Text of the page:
ISLAMABAD: Former Indian minister and senior Congress leader Salman Khurshid on Thursday said Pakistan and India can find common ground in their suffering in the hands of terrorism.
“We may have common ground in our pain and suffering, something which we have not explored earlier,” Mr Khurshid, who held the external affairs portfolio in the last Congress government, said while speaking at Jinnah Institute’s distinguished speaker series.
Terrorism has since 9/11 emerged as a major irritant in the perpetually strained Pakistan-India ties. Both the countries accuse each other of sponsoring terrorism.
The two sides had at the meeting of their prime ministers in Ufa (Russia) on July 10 agreed to hold dialogue on terrorist threats but the meeting could not be held because of differences over the issues that could be included in the agenda and Islamabad’s insistence on a meeting with Kashmiri leaders.
Mr Khurshid said terrorism was a common enemy and the sense of victimhood could bring the two countries closer.
He recalled that Pakistan itself had suffered a lot due to terrorism in which it lost tens of thousands of citizens besides billions of rupees in economic losses.
He praised Pakistan’s counter-terrorism efforts at home. The former Indian minister also asked New Delhi to support Pakistan in its quest for stability.
“The answer for our (India’s) future lies in a stable successful Pakistan. We will be the biggest beneficiary,” he said, adding India would have to ensure that it did not weaken the democratic leadership in Pakistan.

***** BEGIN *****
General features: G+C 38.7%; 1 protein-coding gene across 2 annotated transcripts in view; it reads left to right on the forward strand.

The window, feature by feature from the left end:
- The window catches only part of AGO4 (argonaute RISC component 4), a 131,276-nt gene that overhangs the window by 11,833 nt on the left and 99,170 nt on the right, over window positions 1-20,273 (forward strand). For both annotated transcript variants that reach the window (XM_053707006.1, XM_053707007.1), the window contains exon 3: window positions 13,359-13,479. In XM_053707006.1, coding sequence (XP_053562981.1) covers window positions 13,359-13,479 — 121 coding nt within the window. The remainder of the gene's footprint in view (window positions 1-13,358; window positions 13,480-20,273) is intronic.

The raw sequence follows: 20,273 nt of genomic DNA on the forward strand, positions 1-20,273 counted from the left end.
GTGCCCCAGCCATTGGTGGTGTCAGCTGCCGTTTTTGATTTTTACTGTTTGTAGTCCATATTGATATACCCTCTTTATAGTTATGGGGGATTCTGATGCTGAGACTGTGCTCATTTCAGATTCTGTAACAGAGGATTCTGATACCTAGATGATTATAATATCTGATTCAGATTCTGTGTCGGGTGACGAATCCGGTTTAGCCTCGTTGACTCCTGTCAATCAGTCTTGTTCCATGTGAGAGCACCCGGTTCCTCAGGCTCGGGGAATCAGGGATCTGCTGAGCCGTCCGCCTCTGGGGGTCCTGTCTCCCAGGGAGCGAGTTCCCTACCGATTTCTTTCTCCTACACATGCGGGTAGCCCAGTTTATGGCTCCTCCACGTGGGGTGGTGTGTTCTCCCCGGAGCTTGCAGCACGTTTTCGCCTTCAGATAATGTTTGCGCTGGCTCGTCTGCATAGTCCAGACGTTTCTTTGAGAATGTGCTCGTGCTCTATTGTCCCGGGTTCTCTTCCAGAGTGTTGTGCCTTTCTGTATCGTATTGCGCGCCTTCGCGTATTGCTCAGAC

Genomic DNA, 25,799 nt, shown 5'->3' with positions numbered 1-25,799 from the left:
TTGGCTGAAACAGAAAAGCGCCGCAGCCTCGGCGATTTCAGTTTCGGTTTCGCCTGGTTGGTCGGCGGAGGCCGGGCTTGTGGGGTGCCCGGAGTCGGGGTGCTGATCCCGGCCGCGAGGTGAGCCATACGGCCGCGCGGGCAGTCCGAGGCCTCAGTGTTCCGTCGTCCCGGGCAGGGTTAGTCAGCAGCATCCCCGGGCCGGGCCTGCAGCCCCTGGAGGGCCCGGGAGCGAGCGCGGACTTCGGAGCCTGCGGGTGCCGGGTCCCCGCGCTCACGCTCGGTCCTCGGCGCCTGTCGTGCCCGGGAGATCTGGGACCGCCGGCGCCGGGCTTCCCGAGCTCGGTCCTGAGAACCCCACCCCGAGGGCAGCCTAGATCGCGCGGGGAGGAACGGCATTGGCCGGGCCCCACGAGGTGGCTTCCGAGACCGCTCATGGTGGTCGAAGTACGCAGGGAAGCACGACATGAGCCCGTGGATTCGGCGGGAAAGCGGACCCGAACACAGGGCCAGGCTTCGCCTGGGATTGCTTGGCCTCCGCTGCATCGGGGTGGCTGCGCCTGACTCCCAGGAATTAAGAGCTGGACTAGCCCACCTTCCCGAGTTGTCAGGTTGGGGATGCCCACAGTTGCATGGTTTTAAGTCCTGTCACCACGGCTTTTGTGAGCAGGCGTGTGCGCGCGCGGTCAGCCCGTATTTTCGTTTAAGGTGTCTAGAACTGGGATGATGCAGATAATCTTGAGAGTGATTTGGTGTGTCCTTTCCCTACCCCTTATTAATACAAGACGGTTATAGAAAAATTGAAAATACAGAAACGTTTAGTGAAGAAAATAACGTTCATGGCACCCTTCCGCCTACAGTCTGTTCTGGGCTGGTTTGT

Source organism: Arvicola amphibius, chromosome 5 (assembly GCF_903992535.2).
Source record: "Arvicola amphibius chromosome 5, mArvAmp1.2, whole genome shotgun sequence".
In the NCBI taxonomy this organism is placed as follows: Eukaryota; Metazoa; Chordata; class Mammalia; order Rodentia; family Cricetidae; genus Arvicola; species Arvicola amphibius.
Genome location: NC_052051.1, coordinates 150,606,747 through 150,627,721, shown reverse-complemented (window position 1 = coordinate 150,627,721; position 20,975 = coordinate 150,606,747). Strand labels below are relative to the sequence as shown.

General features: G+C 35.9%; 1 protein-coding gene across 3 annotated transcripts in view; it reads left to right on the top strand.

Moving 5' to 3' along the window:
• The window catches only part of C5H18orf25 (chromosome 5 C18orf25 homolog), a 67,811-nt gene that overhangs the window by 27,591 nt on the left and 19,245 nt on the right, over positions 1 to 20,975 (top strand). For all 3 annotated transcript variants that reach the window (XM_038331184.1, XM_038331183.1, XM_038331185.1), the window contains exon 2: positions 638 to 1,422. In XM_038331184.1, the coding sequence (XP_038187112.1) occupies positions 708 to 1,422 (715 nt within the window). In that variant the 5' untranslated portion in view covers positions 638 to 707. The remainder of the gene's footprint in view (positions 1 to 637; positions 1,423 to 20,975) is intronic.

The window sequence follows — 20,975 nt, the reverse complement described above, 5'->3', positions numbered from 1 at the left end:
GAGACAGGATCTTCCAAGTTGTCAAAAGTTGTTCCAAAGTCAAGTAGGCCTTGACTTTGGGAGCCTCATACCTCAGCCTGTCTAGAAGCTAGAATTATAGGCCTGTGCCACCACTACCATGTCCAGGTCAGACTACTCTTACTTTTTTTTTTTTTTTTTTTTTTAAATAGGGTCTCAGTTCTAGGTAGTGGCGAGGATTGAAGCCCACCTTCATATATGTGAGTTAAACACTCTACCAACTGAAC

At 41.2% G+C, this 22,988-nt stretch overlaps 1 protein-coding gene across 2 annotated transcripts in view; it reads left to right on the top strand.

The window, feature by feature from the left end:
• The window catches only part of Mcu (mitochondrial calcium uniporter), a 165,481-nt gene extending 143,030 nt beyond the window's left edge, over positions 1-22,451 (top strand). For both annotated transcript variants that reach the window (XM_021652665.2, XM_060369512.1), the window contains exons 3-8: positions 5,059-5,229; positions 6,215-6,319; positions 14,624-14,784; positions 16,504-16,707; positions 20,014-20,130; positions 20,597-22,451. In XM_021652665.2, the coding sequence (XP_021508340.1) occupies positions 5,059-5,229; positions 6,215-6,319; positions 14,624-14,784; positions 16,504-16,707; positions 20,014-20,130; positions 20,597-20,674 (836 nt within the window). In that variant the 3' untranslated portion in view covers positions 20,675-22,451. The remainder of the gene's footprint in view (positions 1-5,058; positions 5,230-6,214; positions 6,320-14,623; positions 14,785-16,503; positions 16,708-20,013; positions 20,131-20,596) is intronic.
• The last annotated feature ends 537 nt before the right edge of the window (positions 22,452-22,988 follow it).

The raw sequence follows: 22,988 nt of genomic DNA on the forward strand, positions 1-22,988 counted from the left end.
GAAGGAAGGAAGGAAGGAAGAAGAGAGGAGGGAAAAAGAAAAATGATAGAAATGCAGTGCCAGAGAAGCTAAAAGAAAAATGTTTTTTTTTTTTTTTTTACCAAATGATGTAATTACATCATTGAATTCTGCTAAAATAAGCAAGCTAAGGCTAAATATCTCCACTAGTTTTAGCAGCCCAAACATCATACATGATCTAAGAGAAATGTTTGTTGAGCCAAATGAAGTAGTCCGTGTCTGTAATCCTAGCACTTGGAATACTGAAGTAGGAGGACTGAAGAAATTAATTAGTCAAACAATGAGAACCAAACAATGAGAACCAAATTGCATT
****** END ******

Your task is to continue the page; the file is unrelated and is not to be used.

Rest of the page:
Mr Khurshid regretted that the BJP government had done little to engage Pakistan despite Islamabad’s overtures.
He noted that the bilateral dialogue on contentious issues had the best opportunity when BJP was in power because then there was no opposition to peace with Pakistan.
The Indian leader criticised BJP for not having any policy, including on Kashmir.
“Had BJP got a policy on Kashmir it would not have made an alliance with PDP (People’s Democratic Party) because the two do not have anything in common,” he maintained.
Mr Khurshid quipped that Prime Minister Modi was still learning how to be a statesman and that he was not only holding back the region but India as well.
He hoped that the Bihar defeat would force a rethink in the BJP government about the way it was being run.
The former Indian foreign minister said both the countries should review and reflect on all issues.
“Given the histories etched deep in our psyches, it is imperative that we re-imagine this strained relationship,” he said.
Former foreign secretary Riaz Khokhar said the past year had seen a number of setbacks for India-Pakistan relations. He said trade between Pakistan and India would be favourable for both the sides, but it was an unfortunate reality that the economic and regional connectivity in South Asia continued to be held hostage to political stalemate.
Jinnah Institute’s president and former ambassador to the United States Senator Sherry Rehman warned that the strong public consensus in Pakistan for improved relations with India was breaking down due to conditionality and stark messaging by New Delhi.
Published in Dawn, November 13th, 2015